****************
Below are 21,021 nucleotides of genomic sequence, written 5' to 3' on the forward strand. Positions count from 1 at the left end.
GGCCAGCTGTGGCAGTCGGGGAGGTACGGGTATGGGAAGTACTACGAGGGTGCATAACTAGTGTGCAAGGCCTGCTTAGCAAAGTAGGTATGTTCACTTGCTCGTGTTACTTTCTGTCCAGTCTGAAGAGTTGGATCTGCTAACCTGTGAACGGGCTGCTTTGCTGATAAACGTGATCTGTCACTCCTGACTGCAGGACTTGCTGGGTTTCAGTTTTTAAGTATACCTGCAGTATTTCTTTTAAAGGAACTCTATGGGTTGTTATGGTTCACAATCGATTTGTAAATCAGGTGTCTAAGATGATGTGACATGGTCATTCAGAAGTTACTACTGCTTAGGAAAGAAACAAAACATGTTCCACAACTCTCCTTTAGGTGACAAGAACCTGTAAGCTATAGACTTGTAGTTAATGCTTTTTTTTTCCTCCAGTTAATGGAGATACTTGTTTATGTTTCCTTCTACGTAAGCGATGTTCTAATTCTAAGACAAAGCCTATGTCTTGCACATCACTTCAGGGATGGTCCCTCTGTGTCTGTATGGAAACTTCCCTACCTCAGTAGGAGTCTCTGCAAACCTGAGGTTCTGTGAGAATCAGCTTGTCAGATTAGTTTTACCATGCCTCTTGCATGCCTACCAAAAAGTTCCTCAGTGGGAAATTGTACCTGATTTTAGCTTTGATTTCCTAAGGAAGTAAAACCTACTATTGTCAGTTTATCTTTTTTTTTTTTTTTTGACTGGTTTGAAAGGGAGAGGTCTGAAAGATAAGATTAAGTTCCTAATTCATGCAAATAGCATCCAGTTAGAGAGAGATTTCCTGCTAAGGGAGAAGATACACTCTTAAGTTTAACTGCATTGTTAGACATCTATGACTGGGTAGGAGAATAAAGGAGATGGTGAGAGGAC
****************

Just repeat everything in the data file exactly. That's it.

Below are 21,021 nucleotides of genomic sequence, written 5' to 3' on the forward strand. Positions count from 1 at the left end.
GGCCAGCTGTGGCAGTCGGGGAGGTACGGGTATGGGAAGTACTACGAGGGTGCATAACTAGTGTGCAAGGCCTGCTTAGCAAAGTAGGTATGTTCACTTGCTCGTGTTACTTTCTGTCCAGTCTGAAGAGTTGGATCTGCTAACCTGTGAACGGGCTGCTTTGCTGATAAACGTGATCTGTCACTCCTGACTGCAGGACTTGCTGGGTTTCAGTTTTTAAGTATACCTGCAGTATTTCTTTTAAAGGAACTCTATGGGTTGTTATGGTTCACAATCGATTTGTAAATCAGGTGTCTAAGATGATGTGACATGGTCATTCAGAAGTTACTACTGCTTAGGAAAGAAACAAAACATGTTCCACAACTCTCCTTTAGGTGACAAGAACCTGTAAGCTATAGACTTGTAGTTAATGCTTTTTTTTTCCTCCAGTTAATGGAGATACTTGTTTATGTTTCCTTCTACGTAAGCGATGTTCTAATTCTAAGACAAAGCCTATGTCTTGCACATCACTTCAGGGATGGTCCCTCTGTGTCTGTATGGAAACTTCCCTACCTCAGTAGGAGTCTCTGCAAACCTGAGGTTCTGTGAGAATCAGCTTGTCAGATTAGTTTTACCATGCCTCTTGCATGCCTACCAAAAAGTTCCTCAGTGGGAAATTGTACCTGATTTTAGCTTTGATTTCCTAAGGAAGTAAAACCTACTATTGTCAGTTTATCTTTTTTTTTTTTTTTTGACTGGTTTGAAAGGGAGAGGTCTGAAAGATAAGATTAAGTTCCTAATTCATGCAAATAGCATCCAGTTAGAGAGAGATTTCCTGCTAAGGGAGAAGATACACTCTTAAGTTTAACTGCATTGTTAGACATCTATGACTGGGTAGGAGAATAAAGGAGATGGTGAGAGGAC